I’m a linguistophile (yea yea, not a word), and really resented having to learn such a clunky, inelegant language as Danish, so having her rattle off her thoughts in Danish, and then say something else in very stilted English makes me a bit sad. But you’re right; she doesn’t have to be like me, and who knows, she may be flawless in English someday, American accent and all.
    We had a huge language imbalance for all her speaking years until this spring, when we had American guests over. That day, she really understood that they would not understand a single Danish word. She started to separate the languages with a new awareness from then on. And now she’s on her way to conversational fluency. She does ask what a word means all the time, so the interest is there.

    whew, sorry you asked? 😛

  2. Claudia on September 23, 2011 8:20 am

    Oh, and I just now got what Swinglish means. Of course, here it’s Danglish.

  3. Elizabeth on September 23, 2011 1:38 pm

    You know, I grew up bilingual as well as trying to raise bilingual children, and it seems to me that language ability in childhood is very mutable. I’ve read the anthropology literature on this, and it seems to indicate that kids are incredibly adept at code-switching and doing it appropriately – that is, using only one language with a person who is monolingual, and using the appropriate register as well (playground slang with children, more formal registers with adults, etc.). I think if your son was immersed in an English-dominant peer group that his accent would shift in a short time. If the only person he speaks English with is you, that doesn’t have the same effect that his peer group does.

    I ended up being English-dominant even though my mom always spoke to us in Spanish, because we went to school in English and most of our friends (my sisters and mine) spoke English. When we spent a lot of time with my Spanish-speaking side of the family our fluency would shift. My parents actually found it really difficult to encourage our Spanish language development when we were the age that Small Boy is now. In adolescence, we sort of took charge of our own language development in a different and more conscious way.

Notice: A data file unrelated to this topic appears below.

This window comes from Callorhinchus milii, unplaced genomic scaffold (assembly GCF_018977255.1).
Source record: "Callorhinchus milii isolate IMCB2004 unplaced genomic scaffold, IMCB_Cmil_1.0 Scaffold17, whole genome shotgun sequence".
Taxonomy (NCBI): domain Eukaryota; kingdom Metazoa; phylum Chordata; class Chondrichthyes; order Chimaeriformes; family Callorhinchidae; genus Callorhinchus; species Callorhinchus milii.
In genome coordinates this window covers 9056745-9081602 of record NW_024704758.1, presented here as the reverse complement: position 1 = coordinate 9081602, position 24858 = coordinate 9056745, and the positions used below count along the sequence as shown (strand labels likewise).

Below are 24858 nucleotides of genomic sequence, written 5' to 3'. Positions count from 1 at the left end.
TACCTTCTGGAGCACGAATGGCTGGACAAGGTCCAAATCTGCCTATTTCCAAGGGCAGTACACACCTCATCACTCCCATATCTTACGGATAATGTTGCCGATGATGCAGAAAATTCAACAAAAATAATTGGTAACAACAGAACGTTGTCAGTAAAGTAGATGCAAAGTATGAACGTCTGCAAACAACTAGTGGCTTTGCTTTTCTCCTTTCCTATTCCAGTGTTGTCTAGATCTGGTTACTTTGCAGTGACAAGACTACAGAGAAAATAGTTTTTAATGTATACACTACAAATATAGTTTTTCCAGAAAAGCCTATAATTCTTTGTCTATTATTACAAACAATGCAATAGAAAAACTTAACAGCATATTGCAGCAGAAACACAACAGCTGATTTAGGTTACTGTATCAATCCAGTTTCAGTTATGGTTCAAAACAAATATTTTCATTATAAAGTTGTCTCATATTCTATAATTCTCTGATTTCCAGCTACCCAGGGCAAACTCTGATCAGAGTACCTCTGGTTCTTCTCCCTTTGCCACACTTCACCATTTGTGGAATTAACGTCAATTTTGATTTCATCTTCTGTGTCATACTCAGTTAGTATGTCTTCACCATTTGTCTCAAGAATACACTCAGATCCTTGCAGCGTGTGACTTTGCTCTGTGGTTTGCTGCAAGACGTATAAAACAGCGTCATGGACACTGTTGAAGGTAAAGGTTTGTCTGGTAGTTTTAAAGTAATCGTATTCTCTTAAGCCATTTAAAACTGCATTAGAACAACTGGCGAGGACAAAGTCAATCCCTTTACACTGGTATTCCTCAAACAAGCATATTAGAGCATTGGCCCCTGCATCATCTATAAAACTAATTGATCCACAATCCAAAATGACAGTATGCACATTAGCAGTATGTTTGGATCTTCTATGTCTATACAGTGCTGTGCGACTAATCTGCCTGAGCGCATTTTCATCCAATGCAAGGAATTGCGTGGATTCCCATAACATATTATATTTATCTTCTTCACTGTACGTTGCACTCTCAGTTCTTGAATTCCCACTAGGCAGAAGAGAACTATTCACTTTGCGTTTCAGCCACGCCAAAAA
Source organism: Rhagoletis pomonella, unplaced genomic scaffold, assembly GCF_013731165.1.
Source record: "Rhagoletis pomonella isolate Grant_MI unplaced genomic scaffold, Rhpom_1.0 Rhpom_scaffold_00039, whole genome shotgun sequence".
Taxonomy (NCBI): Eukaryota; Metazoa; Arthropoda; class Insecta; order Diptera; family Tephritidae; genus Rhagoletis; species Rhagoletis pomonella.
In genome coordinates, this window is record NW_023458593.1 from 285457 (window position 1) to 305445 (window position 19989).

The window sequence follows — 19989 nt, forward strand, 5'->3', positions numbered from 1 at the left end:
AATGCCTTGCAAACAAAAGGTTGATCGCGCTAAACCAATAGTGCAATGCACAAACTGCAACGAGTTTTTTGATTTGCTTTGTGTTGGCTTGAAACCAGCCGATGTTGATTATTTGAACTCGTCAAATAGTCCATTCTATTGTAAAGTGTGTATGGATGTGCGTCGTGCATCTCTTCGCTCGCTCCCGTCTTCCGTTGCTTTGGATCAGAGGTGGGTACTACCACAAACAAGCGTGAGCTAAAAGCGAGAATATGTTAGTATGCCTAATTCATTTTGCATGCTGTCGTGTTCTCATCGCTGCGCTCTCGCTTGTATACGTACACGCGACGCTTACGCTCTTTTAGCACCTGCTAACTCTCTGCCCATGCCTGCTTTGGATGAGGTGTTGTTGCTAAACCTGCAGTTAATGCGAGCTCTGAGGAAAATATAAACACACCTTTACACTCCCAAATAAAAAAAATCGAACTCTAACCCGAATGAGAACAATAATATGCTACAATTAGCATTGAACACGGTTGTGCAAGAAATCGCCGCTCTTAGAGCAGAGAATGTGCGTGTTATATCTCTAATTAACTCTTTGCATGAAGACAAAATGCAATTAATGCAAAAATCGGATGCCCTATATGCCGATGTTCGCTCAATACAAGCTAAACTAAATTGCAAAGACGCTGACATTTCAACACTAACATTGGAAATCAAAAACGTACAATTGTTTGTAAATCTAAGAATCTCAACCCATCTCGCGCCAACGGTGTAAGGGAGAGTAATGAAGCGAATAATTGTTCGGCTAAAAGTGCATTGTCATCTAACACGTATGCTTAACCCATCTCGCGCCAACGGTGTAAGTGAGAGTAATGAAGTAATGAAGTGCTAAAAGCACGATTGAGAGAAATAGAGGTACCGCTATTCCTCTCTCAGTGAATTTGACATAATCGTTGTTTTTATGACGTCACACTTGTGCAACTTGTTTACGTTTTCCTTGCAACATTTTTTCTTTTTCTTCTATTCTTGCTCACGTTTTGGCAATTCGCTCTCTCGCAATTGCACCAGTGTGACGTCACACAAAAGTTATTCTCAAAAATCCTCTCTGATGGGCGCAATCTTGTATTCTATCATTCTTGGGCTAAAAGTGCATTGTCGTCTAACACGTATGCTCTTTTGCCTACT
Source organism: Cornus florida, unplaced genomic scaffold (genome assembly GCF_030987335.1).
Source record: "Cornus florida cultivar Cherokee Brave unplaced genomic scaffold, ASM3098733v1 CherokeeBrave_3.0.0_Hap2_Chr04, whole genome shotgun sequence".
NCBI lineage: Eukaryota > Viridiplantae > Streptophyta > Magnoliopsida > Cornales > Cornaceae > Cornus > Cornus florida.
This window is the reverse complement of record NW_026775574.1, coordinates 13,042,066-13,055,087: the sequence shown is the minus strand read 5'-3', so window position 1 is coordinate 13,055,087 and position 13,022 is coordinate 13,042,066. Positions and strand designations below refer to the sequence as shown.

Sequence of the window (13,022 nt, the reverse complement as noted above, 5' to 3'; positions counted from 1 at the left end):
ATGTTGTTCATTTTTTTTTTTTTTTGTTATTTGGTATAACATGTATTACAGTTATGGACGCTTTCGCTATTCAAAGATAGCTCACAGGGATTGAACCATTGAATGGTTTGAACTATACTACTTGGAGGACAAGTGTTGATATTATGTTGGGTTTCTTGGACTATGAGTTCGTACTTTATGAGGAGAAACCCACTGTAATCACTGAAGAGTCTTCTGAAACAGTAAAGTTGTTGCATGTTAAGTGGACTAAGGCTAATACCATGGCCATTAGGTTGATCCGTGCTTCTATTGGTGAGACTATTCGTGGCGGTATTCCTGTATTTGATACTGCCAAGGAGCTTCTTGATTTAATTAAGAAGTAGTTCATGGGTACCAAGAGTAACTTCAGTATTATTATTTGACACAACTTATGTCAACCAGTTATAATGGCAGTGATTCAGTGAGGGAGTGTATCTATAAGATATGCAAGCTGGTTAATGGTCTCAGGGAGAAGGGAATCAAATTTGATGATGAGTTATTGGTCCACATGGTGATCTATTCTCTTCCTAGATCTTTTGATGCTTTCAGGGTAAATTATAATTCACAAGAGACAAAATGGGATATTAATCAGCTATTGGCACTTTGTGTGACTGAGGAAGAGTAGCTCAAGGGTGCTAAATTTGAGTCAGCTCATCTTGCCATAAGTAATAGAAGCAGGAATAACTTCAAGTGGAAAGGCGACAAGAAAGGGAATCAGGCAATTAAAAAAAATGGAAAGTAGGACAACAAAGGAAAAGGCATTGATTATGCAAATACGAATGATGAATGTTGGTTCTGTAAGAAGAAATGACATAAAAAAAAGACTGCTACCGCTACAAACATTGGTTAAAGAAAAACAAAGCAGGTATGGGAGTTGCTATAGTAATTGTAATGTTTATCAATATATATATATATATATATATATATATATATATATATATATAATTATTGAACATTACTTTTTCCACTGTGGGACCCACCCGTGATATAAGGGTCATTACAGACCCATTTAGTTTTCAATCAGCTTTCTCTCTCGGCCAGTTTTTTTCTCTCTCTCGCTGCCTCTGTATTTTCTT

Does Small Boy hear English spoken with a Swiss accent by his peers or teachers? That would also influence his pronunciation.

    And I joke that my kids’ first language will be Shqipenglishpañol (Shqip is what Albanians call Albanian) since I try to talk to them exclusively in Spanish but I’m not very consistent with it. I do better when my mom is around.

    p.s. I’ve just started following your blog but I’m a crap commenter because I mostly read on the iPod and it sucks for typing comments. Trying to catch up today 🙂 I also blog sort of anonymously at projectprogeny.wordpress. Your writing about trying to balance writing, motherhood, and life as an expat really resonates with me as I’m trying to write a dissertation here!

  4. rswb on September 24, 2011 10:34 am

    The No is a bit young for us to know yet (she’s 17 months and only says about 6 words), but this morning I discovered that she wants to say “hasli” instead of bunny. After the millions of times I’ve read The Tale of the Flopsy Bunnies to her, I feel like I’ve been betrayed. At least mummy/mami is close enough to not make a difference.